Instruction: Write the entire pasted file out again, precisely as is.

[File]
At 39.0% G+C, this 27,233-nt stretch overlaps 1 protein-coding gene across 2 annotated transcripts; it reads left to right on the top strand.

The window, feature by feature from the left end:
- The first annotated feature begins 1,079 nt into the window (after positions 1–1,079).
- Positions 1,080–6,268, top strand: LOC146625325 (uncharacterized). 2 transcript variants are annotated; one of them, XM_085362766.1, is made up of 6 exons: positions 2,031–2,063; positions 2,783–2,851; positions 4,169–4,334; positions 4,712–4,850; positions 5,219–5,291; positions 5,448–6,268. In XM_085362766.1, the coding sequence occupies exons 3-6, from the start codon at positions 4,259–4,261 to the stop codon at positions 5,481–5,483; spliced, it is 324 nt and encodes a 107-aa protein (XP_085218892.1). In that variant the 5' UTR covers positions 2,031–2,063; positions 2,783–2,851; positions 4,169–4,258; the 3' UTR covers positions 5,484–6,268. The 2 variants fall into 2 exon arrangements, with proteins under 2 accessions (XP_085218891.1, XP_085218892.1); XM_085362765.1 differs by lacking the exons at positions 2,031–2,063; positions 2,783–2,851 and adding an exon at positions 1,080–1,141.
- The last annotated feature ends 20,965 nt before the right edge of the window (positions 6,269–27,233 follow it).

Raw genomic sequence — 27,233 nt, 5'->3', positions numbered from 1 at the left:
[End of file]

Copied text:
At 39.0% G+C, this 27,233-nt stretch overlaps 1 protein-coding gene across 2 annotated transcripts; it reads left to right on the top strand.

The window, feature by feature from the left end:
- The first annotated feature begins 1,079 nt into the window (after positions 1–1,079).
- Positions 1,080–6,268, top strand: LOC146625325 (uncharacterized). 2 transcript variants are annotated; one of them, XM_085362766.1, is made up of 6 exons: positions 2,031–2,063; positions 2,783–2,851; positions 4,169–4,334; positions 4,712–4,850; positions 5,219–5,291; positions 5,448–6,268. In XM_085362766.1, the coding sequence occupies exons 3-6, from the start codon at positions 4,259–4,261 to the stop codon at positions 5,481–5,483; spliced, it is 324 nt and encodes a 107-aa protein (XP_085218892.1). In that variant the 5' UTR covers positions 2,031–2,063; positions 2,783–2,851; positions 4,169–4,258; the 3' UTR covers positions 5,484–6,268. The 2 variants fall into 2 exon arrangements, with proteins under 2 accessions (XP_085218891.1, XP_085218892.1); XM_085362765.1 differs by lacking the exons at positions 2,031–2,063; positions 2,783–2,851 and adding an exon at positions 1,080–1,141.
- The last annotated feature ends 20,965 nt before the right edge of the window (positions 6,269–27,233 follow it).

Raw genomic sequence — 27,233 nt, 5'->3', positions numbered from 1 at the left: